Generation Landslide

Album: Billion Dollar Babies (1973)

Songfacts®:

  • This satirical song attacks the corruption and hypocrisy of the older generation and predicts that youth culture will rise up, conquer the world and change the status quo. Cooper sings the caustic lyrics in a tongue-and-cheek fashion. Far from an anarchist, Cooper is a shrewd businessman who takes on a character for performances.
  • This is one of the rare recordings by Alice Cooper that features acoustic guitar and harmonica. Cooper plays the harmonica part on this track.
  • "Generation Landslide" was written by all the original members of the Alice Cooper group, which were Cooper, Michael Bruce, Dennis Dunaway, Neal Smith and Glen Buxton.
  • This track is from the band's sixth studio album, Billion Dollar Babies, which was helmed by producer Bob Ezrin,and became their most successful set, selling over a million copies and topping the album charts in both the US and UK. It also broke into the Top Five in Australia (#4), Canada (#2) and Austria (#4).

    Ezrin, whose other clients have included Rod Stewart, Jane's Addiction and Taylor Swift, was inducted into the Canadian Music Hall of Fame in 2004.
  • Michael Bruce played guitar, keyboards and contributed vocals as a member of the original Alice Cooper group. He was also the band's principal songwriter, co-writing many of their biggest hits. Bruce would often have the music and lyrics written out for a song, and Cooper would rework the lyrics. Some of the notable songs that Bruce helped write include "Billion Dollar Babies," "School's Out," "Elected" and "Halo of Flies."

Comments: 9

  • Jere from Seattle/s.e. Oregon63 yrs old here and luved A.C. as a kid in H.S. Talk about things never changing. Gen. Landslide lyric line from '73 "Don't you know people are starving in Korea?" Still true thanks to Kim up North almost 50 yrs later.
  • Rob from Glasgow. ScotlandEven though at my grand old age of 59 I still look on Generation Landslide as an inspirational song just as I did in my teens. The words just seem so relevant yet obtuse, if that makes sense!
  • Christopher Perrien from MsColgate invisible shield

    Although I had heard of that when I was a kid, they still had commercials about it, I always thought and still sing it as "Cocaine invisible shield" , which sense, adds another makes meaning and fits (if you had any experience of rich and cocaine, along with a Maserati) the to me as well.

    This song grows on you the older you get IMO. Alot of Alice does, never listen to him much when I was ageateen rocker /metal head back 70-80's
  • Cormac Zoso from Hebron, InMy fave from this album as well though there are lots of strong songs and this is probably the last of the great Big 5 Alice peeled off right in a row with the pivotal help of Bob Ezrin (also a legend for his work on Floyd's "The Wall") ... Alice's (actually, the band's name was actually Alice Cooper and not Vincent's stage name as I'm sure people posting here already know)first two albums were produced by respectively, the band itself and the second album by David Briggs, best know for his work with Neil Young perhaps. I can never be stated enough how a producer must be the final member of the band in the control booth and a good producer can make an average album good and a great or the right producer can make any album a classic and neither of the first producers couldn bring out what the band truly was: an edgy, balls-to-the-wall but never lose your sense of humor band.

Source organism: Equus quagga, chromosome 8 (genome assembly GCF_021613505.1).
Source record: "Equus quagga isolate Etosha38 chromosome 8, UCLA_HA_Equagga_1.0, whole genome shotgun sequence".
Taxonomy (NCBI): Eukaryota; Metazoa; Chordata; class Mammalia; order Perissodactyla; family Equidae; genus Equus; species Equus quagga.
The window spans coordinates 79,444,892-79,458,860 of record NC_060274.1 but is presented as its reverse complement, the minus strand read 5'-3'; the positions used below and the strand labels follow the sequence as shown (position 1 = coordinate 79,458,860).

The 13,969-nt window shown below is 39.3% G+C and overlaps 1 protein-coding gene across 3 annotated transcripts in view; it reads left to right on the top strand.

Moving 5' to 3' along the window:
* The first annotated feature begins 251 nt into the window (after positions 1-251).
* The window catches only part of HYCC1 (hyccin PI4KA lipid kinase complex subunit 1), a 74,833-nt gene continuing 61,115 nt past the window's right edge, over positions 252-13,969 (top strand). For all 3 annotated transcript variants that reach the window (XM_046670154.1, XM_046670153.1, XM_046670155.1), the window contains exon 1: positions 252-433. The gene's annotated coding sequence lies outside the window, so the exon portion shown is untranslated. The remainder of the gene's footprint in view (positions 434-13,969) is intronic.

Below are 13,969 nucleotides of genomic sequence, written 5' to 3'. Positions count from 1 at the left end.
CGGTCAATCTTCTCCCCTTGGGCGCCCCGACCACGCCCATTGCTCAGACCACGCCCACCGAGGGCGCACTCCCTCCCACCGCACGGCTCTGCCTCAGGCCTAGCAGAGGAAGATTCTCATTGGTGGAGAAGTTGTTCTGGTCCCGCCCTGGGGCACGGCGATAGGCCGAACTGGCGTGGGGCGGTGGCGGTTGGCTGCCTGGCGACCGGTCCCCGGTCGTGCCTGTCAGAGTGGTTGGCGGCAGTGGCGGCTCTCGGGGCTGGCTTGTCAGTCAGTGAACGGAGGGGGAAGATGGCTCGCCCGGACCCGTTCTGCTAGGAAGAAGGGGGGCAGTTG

But when Ezrin arrived he make them a stripped down unit, cleaning up their confusing cacophony of half-assed psychedlia and making them a lean mean metal machine and more ... Ezrin did 6 of the next 7 albums, 5 of which must be considered all time classic templates for metal in the most creative sense ... 'love it to death' is still my all-time fave Coop album and the center-spread photo of he band in a Salvatin Army androgynous look was miles ahead of the whimpy glam metal sunset strip fem-look came into vogue with all those metal bands real metal heads wanted to pound into silly putty.

    Oh and no one does 'LA DA DA DA DA''s better than Alice lol.
  • Charles from Bronxville, NyI agree that this is one of his best songs. On the lyric sheet from the vinyl album the words read "Alcohol and razor blades and straight pins and needles" as opposed to "poison and needles"

    For those of you who are too young to remember the "Colgate invisible shield" it was a commercial for Colgate/Palmolive floor wax. The commercial showed each member of a family floating around their kitchen floors on heel shaped clear Plexiglas shields.

    Kresge's and Woolworth's were five and dime stores.
  • Wayne from Salem, VaThis is my favorite song from the "Billion Dollar Babies" album. It is an underated track that deserves airplay. I think it is a better tune than "No More Mr. Nice Guy". ---"Militant mothers hiding in the basement. Using pots and pans as their shields and their helmets'. A great tune! Donovan Leitch is on this album. He was hanging out with the band at the time.
  • Roy from Granbania, MaThis song is one of Coop's best in my opinion. I wish more people knew about it.
  • Mikey from Ft Worth, TxAll of the songs on Billion Dollar Babies are lyrically interesting, from the dental care (or lack thereof) of Unfinished Sweet, the bizarre older woman taking advantage of younger man south of the border in Raped and Freezing. This song may be my favorite on the album, great pop culture reference to the Colgate Invisible Shield.
  • Mark from London, EnglandIt was the B-side of the hit "Hello Hurray" (spelled "Hooray" on the album).
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